[17] “Internet Usage in the European Union,” Internet World Stats, updated 30 June, 2010,

[18] For a draft of the portion of the package governing content regulation, see “Act CLXXXV of 2010 On Media Services and Mass Media,” available at

[19] “Rogan: meg kell szuntetni a parhuzamossagokat a kozmediaban [Rogan: Parallels in the Public Media Need to be Eliminated],” MTI, 25 November, 2010, (in Hungarian).

[20] This structure, which concentrates regulatory authority in one overarching entity, one appointed leader, and, ultimately, one political bloc, is nearly unprecedented in Europe, seen only in Russia and Belarus. See Miklos Haraszti, “Notes on Hungary’s Media Law Package,” Eurozine, 19 February, 2011,

[21] Karol Jakubowicz, Analysis and Assessment of a Package of Hungarian Legislation and Draft Legislation on Media and Telecommunications (Warsaw: Organization for Security and Cooperation in Europe [OSCE], Office of the Representative on Freedom of the Media, September 2010), p. 44,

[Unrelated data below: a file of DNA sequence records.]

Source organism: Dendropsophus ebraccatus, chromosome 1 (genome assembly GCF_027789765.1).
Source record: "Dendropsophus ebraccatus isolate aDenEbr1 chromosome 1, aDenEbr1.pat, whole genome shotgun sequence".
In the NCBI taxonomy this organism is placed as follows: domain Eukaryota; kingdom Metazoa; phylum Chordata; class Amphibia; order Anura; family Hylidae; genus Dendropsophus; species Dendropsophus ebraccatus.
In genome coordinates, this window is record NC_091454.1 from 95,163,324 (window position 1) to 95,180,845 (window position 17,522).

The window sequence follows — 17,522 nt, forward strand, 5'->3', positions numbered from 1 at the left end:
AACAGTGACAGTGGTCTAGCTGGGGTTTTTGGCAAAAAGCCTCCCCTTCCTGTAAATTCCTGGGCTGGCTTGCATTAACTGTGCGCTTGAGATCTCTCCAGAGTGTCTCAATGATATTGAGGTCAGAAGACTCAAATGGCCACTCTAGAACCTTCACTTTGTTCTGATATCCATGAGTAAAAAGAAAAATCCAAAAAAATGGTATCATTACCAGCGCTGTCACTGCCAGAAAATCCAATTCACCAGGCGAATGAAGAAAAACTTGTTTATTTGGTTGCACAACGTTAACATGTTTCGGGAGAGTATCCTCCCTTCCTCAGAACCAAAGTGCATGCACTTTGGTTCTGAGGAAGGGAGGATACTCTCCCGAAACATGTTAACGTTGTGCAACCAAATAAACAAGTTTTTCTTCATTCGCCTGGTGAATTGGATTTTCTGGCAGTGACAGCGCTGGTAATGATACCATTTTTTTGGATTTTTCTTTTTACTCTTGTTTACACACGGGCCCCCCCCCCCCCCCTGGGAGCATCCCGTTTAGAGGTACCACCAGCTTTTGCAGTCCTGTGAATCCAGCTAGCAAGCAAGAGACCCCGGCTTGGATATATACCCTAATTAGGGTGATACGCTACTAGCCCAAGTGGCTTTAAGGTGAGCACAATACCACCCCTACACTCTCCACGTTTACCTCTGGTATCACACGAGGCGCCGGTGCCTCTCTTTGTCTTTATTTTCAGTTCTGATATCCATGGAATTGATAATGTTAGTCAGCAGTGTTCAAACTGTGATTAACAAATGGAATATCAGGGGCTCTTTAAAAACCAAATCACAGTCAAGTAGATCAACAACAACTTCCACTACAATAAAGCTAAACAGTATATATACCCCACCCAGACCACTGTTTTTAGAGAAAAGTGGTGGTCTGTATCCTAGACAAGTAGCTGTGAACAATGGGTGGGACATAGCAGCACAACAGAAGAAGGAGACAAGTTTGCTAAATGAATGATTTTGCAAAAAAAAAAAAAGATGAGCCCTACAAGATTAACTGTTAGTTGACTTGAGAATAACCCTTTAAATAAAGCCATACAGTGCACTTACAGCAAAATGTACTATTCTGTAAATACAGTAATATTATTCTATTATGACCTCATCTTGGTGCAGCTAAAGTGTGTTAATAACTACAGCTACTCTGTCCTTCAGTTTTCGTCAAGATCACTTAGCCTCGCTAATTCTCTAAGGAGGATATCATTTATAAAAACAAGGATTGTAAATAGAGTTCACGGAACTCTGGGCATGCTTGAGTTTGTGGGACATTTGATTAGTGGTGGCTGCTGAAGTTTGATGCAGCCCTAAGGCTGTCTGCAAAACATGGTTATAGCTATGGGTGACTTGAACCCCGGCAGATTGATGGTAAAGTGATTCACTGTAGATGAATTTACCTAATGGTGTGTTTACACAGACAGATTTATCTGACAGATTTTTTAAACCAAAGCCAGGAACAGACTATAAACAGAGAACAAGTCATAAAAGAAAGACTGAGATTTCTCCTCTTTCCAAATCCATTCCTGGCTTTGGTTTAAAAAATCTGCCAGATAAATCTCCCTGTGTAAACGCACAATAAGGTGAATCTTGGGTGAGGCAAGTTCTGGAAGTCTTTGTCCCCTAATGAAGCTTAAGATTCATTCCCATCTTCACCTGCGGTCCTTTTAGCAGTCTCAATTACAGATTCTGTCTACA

[22] Ibid., p. 34.

[23] Regulation and licensing of online content is specifically forbidden in Council of Europe guidelines. See Haraszti, “Notes on Hungary’s Media Law Package.”

[24] Haraszti, “Notes on Hungary’s Media Law Package.”

[25] Haraszti, “Notes on Hungary’s Media Law Package.”

[26] “Belenessy Csaba a koz uj szolgalatarol [Csaba Belenessy on the New Public Service],” 168oraOnline, December 8, 2010, (in Hungarian).

[27] OSCE Office of the Representative on Freedom of the Media, “Hungarian Media Law Further Endangers Media Freedom, Says OSCE Media Freedom Representative,” news release, 22 December, 2010.